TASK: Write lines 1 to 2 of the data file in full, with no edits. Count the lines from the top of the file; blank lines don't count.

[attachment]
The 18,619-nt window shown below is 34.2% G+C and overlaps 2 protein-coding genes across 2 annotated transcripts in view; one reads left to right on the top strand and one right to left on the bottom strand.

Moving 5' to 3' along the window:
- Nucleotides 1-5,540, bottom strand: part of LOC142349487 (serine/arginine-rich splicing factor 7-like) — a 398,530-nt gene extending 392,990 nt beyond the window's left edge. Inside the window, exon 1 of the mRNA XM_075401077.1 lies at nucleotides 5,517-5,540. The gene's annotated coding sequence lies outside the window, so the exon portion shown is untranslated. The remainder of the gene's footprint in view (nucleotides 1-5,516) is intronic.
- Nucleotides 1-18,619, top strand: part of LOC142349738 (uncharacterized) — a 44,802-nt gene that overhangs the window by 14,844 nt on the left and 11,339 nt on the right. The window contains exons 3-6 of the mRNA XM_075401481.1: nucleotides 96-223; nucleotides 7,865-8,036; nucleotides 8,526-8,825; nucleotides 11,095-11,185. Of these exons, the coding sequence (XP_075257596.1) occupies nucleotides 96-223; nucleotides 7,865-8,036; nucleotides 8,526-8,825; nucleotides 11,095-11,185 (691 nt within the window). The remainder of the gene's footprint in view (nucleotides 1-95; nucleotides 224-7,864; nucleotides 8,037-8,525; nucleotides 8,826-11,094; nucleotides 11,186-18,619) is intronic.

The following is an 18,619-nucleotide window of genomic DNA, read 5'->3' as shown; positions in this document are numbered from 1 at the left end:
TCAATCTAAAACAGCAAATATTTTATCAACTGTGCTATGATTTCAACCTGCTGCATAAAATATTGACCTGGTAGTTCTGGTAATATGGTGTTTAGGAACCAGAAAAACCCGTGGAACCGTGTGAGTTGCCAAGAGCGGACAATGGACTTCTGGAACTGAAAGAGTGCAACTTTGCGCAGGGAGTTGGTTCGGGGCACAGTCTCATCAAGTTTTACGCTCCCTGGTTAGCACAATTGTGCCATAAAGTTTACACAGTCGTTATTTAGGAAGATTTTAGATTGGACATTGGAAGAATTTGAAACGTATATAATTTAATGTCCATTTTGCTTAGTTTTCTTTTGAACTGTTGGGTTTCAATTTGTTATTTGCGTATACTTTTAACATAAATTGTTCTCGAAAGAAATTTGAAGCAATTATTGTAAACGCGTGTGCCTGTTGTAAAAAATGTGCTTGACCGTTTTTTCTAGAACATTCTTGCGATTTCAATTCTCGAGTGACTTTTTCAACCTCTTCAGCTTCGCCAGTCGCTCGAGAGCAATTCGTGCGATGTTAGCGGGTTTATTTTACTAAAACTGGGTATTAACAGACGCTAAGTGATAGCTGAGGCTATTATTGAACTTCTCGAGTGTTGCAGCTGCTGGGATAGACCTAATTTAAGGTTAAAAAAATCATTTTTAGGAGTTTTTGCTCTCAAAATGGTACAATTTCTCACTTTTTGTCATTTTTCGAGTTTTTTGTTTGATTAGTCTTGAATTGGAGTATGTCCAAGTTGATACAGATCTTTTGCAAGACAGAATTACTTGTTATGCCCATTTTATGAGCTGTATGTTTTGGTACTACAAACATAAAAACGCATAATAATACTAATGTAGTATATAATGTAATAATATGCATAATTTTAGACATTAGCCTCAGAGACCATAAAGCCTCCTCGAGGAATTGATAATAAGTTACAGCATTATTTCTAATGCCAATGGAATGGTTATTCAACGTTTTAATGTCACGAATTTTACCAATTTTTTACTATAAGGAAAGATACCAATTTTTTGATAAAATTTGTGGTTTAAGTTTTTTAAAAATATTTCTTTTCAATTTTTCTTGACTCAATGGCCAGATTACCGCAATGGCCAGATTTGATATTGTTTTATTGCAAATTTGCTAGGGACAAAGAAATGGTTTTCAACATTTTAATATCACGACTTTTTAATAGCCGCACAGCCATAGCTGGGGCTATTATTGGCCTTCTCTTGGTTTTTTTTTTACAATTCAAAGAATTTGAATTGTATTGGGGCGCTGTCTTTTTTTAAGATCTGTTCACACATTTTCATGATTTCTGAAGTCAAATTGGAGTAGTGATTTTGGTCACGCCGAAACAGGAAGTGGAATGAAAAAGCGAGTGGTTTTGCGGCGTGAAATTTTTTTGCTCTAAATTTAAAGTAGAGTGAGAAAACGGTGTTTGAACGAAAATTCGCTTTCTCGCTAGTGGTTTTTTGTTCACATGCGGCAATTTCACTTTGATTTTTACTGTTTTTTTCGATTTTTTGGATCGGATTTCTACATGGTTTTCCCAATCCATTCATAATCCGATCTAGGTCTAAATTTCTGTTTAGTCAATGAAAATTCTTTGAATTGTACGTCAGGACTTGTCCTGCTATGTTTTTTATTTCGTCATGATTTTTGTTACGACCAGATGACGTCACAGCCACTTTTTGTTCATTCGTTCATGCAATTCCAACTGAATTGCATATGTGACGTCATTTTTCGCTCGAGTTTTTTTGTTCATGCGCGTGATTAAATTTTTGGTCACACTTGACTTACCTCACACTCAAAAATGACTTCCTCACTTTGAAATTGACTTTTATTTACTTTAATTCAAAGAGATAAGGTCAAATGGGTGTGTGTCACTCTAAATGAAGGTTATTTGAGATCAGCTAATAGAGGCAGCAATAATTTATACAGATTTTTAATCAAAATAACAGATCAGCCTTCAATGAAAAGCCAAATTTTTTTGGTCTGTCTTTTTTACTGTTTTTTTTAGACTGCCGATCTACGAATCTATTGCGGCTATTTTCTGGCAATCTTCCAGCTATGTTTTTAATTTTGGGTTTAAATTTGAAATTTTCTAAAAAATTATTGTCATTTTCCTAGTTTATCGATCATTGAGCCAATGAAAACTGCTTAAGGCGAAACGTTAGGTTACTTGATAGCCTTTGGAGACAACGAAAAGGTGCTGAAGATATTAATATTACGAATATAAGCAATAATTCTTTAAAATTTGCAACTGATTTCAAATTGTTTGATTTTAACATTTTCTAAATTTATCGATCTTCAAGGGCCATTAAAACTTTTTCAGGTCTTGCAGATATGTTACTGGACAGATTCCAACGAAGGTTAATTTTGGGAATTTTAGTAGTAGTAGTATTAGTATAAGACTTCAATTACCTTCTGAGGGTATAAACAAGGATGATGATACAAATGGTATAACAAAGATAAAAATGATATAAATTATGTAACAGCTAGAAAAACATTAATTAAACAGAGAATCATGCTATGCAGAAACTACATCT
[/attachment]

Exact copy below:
The 18,619-nt window shown below is 34.2% G+C and overlaps 2 protein-coding genes across 2 annotated transcripts in view; one reads left to right on the top strand and one right to left on the bottom strand.

Moving 5' to 3' along the window: